My daughter bought me a gift of ‘bee bombs’ earlier in the year. In case you haven’t seen them, they are available on Amazon …

beebombsBeebombs – Native Wildflower Seedballs
Beebombs are a mix of 18 British wildflower seeds, fine, sifted soil and locally sourced clay. These seeds are native species and designated as “Perfect for Pollinators”. Beebombs just need to be scattered onto cleared ground to create a wildflower meadow.

Beebombs at Amazon

I planted them quite late in a fairly big tub-like pot and they came up in a couple of weeks. Since then, we’ve had the pleasure of cornflowers and daisies and best of all, of course, bees! The little creature above was quite happy to put up with my photo shoot.

If you don’t want to do the ‘bee bomb’ thing, although I really do recommend it, you could sow your own wildflower garden or have pots of bee attracting flowers on balconies, patios or just outside your front or back door. Bees are most active between March and September (UK) and growing a variety of flowers that bloom at different times during this period will keep you and the bees happy.

Have a stroll around the garden centre and perhaps ask some knowledgeable shop assistants to steer you in the bee direction! I found a fun pack of bee attracting flower seeds at Thompson & Morgan but they only deliver in the UK.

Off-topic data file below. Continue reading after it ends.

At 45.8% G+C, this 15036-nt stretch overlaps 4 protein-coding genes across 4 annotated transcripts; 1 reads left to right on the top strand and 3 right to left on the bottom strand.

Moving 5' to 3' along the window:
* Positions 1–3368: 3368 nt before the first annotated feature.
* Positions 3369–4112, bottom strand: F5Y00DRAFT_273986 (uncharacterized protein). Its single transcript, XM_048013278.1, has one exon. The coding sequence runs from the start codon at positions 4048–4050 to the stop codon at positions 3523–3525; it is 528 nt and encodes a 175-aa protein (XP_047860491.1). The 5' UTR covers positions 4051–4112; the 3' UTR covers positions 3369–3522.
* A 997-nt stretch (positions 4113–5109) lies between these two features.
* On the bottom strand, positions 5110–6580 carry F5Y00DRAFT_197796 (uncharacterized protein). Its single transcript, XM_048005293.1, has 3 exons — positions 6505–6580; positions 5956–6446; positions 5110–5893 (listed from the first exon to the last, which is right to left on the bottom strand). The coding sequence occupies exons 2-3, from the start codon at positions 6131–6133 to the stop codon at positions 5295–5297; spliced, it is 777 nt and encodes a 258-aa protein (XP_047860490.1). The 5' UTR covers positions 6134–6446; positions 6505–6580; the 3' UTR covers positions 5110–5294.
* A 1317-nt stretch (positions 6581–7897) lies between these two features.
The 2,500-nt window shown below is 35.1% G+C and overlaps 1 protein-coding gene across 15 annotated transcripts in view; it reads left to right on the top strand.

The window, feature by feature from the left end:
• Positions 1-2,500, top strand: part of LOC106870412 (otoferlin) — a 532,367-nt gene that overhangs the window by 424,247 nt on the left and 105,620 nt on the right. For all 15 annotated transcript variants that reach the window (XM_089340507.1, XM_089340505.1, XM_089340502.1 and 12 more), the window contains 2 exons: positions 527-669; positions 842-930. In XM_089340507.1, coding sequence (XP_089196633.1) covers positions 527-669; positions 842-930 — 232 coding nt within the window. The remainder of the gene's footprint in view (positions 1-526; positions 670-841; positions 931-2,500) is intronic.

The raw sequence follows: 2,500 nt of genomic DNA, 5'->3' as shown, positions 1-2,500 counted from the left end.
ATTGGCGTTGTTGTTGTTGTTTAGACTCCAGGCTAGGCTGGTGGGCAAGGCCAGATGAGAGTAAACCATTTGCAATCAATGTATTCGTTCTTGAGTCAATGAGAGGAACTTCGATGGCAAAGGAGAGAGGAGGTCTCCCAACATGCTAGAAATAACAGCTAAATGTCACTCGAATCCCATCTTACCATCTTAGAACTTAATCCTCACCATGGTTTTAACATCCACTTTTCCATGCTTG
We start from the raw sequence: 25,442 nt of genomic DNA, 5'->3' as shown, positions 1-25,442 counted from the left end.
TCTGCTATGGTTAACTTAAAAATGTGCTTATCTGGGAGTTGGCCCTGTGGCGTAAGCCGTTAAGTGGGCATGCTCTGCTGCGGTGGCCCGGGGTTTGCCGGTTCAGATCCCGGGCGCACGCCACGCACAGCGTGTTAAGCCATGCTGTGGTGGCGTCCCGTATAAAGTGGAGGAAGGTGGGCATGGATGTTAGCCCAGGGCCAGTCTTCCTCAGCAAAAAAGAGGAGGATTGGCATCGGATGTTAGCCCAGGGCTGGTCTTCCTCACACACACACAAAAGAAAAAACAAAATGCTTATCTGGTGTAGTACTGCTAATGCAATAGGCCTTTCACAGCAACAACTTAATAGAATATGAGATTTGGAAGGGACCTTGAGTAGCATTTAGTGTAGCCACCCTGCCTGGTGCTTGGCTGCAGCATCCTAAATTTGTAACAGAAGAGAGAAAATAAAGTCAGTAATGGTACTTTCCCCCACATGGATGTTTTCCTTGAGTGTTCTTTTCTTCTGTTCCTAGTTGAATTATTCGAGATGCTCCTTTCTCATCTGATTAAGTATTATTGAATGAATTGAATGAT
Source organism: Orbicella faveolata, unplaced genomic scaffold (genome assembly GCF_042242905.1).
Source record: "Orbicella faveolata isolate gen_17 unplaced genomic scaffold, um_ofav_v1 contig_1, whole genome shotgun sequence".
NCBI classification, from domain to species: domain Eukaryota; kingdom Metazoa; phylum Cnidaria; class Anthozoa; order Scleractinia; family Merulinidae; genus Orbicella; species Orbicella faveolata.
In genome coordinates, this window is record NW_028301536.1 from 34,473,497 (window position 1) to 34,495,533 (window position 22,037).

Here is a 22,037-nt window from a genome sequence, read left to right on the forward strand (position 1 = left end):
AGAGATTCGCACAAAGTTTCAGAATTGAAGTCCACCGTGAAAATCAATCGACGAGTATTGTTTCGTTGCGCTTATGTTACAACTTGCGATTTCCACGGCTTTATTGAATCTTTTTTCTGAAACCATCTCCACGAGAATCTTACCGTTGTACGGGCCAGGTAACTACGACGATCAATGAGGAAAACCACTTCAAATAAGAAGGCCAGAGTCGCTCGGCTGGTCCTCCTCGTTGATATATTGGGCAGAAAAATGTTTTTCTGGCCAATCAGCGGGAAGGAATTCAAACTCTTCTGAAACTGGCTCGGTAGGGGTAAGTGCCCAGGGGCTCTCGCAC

honeybeeseedsHoney Bee Collection
A blend of 19 species of nectar and pollen rich annual and perennial flowers, which are proven favourites of honey bees in our gardens.This colourful flower mix is perfect for those gardeners wishing to encourage bees into their gardens. Height: 60cm (24″). Spread: 30cm (12″). Honey Bee Collection

It’s probably a little late in the year to sow seeds (especially as Autumn seems to have arrived early) but you may be able to grab a few flowering plants from the garden centre to enjoy for the rest of the , er, ‘summer’!

So, let’s get some flowers growing! Even if you can’t get it together this year, start planning your flower garden now and you could be attracting bees as early as March next year.

Flowers are incredible creations of nature. Some of the more exotic orchids are almost impossible to believe, this fly orchid looks like a fairy leaping from her armchair!